After the defeat of Germany, on 17 June 1945 Grotewohl was elected chairman of the central committee of the newly formed SPD in Berlin. Two days later, he signed a common working agreement with the German Communist Party (KPD). However, his proposal to form a union of both parties was rejected by KPD leaders for tactical reasons. When the KPD, under intense Soviet pressure, changed its stance in September 1945 and began to effect a rapid merger, it found the SPD split on the issue. At a joint conference of thirty representatives of each party in Berlin on 20–21 December 1945, the first so-called Sixties Conference, the majority of Social Democrats, including Grotewohl, voted for the merger but on the precondition that the fusion had to be carried out nationwide. This proposal was strongly rejected by Kurt Schumacher, leader of the Western German SPD. Grotewohl, despite initial hesitation, finally agreed to the merger under enormous pressure from the Soviets, the KPD, and major elements of the Eastern German SPD.
Because of Schumacher's resistance, however, the new Socialist Union Party (SED) could only be created in the Soviet zone and in East Berlin in April 1946. Both Grotewohl and Wilhelm Pieck became joint SED chairmen, an arrangement that only lasted until 1954. As a member of a subsequent Sixties Conference and of a study commission to establish the SED party program, Grotewohl soon turned into a radical critic of social-democratic ideas and a strong supporter of Soviet-style socialism. From 1946 to 1950, he was a member of the Saxon Diet. After 1947, he supported the creation of an East German state and was a member of the permanent committee of the German People's Congress, a member of the German People's Council, and finally, from 1948 until 1949, chairman of this council's constitutional committee.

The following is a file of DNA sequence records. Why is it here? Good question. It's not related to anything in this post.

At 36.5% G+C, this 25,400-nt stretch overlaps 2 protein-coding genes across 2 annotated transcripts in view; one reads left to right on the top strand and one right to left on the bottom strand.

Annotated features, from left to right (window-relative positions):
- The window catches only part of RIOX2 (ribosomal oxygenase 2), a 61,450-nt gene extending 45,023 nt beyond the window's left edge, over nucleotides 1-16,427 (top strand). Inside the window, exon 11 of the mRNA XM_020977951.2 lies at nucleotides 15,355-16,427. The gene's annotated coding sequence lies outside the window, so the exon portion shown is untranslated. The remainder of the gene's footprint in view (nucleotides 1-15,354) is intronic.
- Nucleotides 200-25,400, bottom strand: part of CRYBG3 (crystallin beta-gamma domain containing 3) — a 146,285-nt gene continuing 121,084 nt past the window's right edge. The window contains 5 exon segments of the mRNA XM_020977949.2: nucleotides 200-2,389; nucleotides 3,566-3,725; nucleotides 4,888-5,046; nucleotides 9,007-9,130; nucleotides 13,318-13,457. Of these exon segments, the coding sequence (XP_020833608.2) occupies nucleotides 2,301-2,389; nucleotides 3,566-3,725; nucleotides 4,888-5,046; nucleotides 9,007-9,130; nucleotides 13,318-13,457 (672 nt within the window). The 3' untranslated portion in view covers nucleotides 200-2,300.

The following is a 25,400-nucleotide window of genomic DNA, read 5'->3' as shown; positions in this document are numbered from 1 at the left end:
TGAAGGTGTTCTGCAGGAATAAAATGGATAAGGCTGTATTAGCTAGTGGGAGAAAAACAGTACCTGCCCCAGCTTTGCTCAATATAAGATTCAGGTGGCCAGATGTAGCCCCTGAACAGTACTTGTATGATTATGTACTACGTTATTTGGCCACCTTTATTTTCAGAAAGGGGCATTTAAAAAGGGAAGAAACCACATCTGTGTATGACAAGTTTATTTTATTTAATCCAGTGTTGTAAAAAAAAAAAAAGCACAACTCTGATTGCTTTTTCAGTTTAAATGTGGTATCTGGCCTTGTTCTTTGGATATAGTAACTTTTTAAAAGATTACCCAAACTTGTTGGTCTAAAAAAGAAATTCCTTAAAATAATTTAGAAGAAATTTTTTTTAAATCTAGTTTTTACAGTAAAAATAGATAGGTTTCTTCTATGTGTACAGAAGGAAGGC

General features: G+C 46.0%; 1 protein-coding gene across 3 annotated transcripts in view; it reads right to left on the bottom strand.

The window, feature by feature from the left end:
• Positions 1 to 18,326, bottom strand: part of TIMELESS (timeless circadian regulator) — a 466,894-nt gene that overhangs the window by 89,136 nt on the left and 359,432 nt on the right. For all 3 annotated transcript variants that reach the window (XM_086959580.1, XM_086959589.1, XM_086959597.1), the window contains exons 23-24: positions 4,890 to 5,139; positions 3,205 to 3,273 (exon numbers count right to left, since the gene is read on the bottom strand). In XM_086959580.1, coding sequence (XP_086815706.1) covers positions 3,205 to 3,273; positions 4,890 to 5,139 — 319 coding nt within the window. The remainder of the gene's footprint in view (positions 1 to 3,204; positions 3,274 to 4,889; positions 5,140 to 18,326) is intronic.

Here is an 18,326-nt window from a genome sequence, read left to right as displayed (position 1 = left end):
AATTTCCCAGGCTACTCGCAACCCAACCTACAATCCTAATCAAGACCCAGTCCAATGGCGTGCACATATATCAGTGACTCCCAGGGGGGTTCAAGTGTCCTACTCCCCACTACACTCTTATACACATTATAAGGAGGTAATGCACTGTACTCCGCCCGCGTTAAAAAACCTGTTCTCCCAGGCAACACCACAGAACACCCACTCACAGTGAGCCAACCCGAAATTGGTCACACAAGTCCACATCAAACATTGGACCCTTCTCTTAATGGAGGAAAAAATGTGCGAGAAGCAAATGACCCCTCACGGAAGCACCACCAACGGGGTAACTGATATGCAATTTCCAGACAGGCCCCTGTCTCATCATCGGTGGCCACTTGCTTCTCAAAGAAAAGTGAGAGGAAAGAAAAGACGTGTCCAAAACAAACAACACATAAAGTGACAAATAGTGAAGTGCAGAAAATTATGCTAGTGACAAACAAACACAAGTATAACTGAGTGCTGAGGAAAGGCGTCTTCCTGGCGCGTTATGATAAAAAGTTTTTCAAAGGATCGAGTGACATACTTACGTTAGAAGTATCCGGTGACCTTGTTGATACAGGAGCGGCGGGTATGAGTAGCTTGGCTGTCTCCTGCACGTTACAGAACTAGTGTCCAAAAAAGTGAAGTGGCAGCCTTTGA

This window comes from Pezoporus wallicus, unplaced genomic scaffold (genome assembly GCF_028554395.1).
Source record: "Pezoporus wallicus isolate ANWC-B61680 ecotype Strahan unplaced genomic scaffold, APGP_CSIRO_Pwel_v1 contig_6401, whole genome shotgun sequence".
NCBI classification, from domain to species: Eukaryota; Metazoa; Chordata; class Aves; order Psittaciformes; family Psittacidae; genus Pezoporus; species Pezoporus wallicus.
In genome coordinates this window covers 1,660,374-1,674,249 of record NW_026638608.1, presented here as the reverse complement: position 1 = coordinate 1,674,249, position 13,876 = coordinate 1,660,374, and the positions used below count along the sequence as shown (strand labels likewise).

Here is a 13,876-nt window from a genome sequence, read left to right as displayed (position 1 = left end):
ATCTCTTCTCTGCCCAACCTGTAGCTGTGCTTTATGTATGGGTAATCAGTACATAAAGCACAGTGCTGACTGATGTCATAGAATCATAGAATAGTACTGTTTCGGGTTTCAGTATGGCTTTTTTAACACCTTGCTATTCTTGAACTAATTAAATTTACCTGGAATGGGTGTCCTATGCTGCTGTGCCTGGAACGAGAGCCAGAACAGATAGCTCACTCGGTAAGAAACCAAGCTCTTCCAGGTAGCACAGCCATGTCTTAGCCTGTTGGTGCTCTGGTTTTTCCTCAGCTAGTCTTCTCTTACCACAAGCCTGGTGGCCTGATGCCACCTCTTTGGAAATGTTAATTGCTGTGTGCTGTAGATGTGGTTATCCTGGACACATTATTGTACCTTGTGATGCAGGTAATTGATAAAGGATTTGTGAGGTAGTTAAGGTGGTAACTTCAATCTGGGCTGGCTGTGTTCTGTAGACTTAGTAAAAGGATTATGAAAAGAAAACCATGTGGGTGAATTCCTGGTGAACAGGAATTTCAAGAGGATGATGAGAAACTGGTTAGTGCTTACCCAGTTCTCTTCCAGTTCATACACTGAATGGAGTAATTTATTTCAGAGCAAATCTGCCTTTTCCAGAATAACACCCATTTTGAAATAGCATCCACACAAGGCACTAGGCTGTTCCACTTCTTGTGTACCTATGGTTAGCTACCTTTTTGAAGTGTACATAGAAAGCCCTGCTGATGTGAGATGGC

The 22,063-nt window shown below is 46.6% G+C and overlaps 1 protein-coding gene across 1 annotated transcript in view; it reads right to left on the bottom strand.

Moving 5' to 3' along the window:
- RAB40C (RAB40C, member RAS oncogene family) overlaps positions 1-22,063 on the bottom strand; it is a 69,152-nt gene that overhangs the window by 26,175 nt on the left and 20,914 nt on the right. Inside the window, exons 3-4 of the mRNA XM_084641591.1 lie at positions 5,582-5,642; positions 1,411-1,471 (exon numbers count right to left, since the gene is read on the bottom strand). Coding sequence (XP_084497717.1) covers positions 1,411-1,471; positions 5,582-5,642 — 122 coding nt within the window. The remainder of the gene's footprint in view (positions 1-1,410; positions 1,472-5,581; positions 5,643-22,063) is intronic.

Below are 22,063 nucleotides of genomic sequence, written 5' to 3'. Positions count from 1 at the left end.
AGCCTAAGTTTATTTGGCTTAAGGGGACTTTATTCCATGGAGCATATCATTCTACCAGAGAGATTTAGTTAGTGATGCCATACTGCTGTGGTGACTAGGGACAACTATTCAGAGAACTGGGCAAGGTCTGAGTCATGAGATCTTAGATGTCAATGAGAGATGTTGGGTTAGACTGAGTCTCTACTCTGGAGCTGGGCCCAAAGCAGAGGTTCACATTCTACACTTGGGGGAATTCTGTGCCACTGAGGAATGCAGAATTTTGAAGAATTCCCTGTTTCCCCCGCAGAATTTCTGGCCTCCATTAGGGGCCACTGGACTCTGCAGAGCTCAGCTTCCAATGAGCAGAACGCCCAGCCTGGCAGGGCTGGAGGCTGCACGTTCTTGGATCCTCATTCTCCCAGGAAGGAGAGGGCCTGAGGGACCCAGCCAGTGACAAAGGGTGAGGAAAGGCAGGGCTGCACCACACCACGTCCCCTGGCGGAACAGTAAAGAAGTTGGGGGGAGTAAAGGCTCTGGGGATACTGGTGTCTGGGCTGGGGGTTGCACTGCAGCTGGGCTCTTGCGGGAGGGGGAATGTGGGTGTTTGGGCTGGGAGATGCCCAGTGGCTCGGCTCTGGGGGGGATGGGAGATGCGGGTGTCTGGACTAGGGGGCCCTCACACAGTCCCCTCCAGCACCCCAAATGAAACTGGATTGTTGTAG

After East Germany was founded in October 1949, Grotewohl joined the Volkskammer (parliament) and was elected minister-president (retitled in 1950 as chairman of the council of ministers), a position he kept until his death in September 1964. His influence steadily declined, with Walter Ulbricht becoming the prominent leader of East Germany. Beginning in September 1960, after the death of President Pieck, Grotewohl was one of the deputy chairmen of the newly created State Council. Despite a severe illness, which began in November 1960, he remained in office but was no longer actively involved in political decision making. Grotewohl died in East Berlin on 21 September 1964.
Banchoff, Thomas F. The German Problem Transformed: Institutions, Politics, and Foreign Policy, 1945–1995. Ann Arbor: University of Michigan Press, 1999.; Fulbrook, Mary. Anatomy of a Dictatorship: Inside the GDR, 1949–1989. Oxford: Oxford University Press, 1995.; Grotewohl, Otto. Towards a Peaceful, Democratic and Socialist Germany. Berlin: Deutscher Zentralverlag, 1960.